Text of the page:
Feb. 22, 2013 at 5:43 PM ET
A new type of image sensor has been developed by Austrian researchers that takes the form of a transparent film that could be placed over windows, walls, or displays. It's still very much a work in progress, but could represent the shape of webcams to come.
Many are familiar with the frustrations of user-facing cameras. Perhaps the most irritating thing is that you can't look someone in the eye when you video chat — a nice problem to have, to be sure, but still a problem. And with things like the Kinect and Leap changing how we interact with computers, having an actual camera stuck to your monitor or phone seems distinctly 20th century.
This new form of sensor may be a hint at how devices of the future see us: By detecting the light patterns cast on just about any surface — though it's so early in development that they haven't even given it a name yet (unless "thin-film luminescent concentrator" counts).
The transparent film intercepts a tiny amount of the light passing through it, channeling to the edges of the sheet. There, an array of photosensors picks it up — and by some complicated math that computes what is bright and dark depending on the way the light hits different sensors, they can reconstruct the image striking the whole sheet.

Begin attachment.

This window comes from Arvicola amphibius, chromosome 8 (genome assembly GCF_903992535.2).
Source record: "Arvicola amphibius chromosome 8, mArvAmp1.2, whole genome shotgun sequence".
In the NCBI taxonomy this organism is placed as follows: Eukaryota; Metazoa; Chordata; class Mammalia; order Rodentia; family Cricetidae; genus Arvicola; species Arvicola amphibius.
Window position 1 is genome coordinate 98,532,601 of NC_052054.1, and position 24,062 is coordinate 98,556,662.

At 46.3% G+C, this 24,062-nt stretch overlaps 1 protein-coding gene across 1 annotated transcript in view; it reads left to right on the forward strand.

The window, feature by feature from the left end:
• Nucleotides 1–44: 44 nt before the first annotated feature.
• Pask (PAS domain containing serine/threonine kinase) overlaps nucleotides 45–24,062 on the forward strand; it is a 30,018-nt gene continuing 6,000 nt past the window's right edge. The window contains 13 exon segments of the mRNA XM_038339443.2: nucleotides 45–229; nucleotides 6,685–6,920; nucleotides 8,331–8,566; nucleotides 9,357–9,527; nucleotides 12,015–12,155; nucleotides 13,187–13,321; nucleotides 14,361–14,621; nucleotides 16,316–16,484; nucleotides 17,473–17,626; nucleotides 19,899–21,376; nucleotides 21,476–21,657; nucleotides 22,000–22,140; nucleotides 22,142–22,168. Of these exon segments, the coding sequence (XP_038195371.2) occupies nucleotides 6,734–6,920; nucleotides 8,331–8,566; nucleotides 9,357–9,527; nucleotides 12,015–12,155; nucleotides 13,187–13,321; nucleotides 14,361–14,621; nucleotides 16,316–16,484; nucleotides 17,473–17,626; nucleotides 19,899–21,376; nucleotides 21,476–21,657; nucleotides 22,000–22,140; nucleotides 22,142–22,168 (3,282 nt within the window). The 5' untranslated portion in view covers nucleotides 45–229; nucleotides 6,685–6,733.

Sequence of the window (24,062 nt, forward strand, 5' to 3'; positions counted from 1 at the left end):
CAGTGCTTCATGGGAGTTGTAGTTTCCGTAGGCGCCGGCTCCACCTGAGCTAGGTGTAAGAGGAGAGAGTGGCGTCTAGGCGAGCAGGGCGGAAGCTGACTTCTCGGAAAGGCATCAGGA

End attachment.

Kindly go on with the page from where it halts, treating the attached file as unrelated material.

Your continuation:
Of course, the image would have to be focused on the display itself, the way an image has to be in focus on a piece of film or a traditional image sensor. Since you can't put a huge lens in front of the display (or project the image directly onto the film, as shown in their test setup), chances are this new sensor will be getting a fairly fuzzy picture of what's in front of it.
But you don't need a sharp picture for every purpose: Gestures could be detected, for instance, or the general ambient light, or the location of the user — all without a "real" camera. And it doesn't have to be on a screen; It could easily be put on a window or desk, making those into light-sensitive surfaces.
Right now the resolution is extremely limited, it only produces greyscale images, and there's a lot of noise. But this is just a proof of concept; Improving the quality is the next step (though it is hardly a trivial one).
The paper describing the technology, by Alexander Koppelhuber and Oliver Bimber of Johannes Kepler University Linz in Austria, appeared in Optics Express and can be downloaded for free from the journal.
Devin Coldewey is a contributing writer for NBC News Digital. His personal website is coldewey.cc.